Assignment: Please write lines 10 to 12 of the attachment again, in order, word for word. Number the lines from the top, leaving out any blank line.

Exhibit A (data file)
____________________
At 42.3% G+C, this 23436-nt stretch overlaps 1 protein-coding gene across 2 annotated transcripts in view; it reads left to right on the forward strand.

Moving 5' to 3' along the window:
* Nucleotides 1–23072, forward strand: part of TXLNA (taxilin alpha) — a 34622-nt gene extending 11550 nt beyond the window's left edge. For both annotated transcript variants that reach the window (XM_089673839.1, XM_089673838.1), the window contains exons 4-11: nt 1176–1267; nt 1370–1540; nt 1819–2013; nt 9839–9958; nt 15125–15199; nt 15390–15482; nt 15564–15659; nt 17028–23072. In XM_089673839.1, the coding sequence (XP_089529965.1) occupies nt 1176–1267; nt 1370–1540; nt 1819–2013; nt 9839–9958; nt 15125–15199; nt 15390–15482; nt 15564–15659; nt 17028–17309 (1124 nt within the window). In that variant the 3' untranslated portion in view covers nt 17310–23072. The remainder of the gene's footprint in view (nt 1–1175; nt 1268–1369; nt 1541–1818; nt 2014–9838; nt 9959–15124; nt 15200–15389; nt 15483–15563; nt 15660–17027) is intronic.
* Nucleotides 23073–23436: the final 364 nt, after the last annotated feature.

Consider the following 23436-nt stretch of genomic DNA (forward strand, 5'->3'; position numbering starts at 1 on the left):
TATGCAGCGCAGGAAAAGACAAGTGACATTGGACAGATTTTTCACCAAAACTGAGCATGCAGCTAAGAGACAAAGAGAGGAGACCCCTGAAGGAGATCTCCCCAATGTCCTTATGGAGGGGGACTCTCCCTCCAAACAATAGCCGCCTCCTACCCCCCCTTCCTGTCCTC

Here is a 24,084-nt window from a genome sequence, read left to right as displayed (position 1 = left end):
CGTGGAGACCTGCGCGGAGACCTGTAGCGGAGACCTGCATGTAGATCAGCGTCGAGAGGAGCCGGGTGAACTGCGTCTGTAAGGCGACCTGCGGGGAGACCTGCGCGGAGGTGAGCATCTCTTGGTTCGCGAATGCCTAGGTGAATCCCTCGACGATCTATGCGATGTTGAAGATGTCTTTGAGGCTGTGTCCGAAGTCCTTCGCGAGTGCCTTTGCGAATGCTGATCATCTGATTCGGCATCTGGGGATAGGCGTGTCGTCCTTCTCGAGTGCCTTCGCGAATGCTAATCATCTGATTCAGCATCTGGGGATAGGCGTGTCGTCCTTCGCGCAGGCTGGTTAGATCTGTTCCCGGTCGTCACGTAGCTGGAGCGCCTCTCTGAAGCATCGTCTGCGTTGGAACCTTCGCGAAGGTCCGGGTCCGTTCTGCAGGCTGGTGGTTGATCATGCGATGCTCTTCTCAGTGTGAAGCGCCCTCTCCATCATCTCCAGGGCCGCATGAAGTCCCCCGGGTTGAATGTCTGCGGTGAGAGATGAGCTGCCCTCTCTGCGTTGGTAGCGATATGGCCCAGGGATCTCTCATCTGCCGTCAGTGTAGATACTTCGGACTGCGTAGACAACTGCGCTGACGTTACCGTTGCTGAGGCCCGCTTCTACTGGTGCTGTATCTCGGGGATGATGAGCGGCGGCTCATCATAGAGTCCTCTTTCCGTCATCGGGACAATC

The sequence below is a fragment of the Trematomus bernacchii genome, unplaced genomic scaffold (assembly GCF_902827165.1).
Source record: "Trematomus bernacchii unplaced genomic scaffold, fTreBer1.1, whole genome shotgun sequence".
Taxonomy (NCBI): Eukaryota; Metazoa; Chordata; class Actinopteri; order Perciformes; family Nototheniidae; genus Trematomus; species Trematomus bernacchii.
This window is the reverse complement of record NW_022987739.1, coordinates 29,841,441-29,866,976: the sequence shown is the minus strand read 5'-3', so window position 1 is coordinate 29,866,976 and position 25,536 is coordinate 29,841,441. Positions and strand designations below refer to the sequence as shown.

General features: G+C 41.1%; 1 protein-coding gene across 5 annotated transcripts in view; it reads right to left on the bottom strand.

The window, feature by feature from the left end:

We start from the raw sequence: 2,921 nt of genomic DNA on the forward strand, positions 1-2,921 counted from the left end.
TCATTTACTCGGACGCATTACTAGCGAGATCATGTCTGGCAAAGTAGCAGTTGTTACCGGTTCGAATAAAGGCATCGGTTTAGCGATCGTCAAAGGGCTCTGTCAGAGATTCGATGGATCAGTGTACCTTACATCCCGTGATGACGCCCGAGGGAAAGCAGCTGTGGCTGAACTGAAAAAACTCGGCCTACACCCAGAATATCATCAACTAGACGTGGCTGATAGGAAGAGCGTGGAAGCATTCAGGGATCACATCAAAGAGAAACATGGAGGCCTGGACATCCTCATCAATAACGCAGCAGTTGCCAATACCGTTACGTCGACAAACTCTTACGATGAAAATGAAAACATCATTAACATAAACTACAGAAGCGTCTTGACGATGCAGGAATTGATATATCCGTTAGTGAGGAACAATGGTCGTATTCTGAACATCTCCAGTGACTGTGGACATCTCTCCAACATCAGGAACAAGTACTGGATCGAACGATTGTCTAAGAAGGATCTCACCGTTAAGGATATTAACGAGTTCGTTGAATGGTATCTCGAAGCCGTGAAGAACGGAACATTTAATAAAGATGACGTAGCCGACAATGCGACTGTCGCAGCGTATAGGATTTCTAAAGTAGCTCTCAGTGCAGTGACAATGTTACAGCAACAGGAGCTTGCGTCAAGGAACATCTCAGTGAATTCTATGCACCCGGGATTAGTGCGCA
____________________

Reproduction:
Source record: "Trematomus bernacchii unplaced genomic scaffold, fTreBer1.1, whole genome shotgun sequence".
Taxonomy (NCBI): Eukaryota; Metazoa; Chordata; class Actinopteri; order Perciformes; family Nototheniidae; genus Trematomus; species Trematomus bernacchii.
This window is the reverse complement of record NW_022987739.1, coordinates 29,841,441-29,866,976: the sequence shown is the minus strand read 5'-3', so window position 1 is coordinate 29,866,976 and position 25,536 is coordinate 29,841,441. Positions and strand designations below refer to the sequence as shown.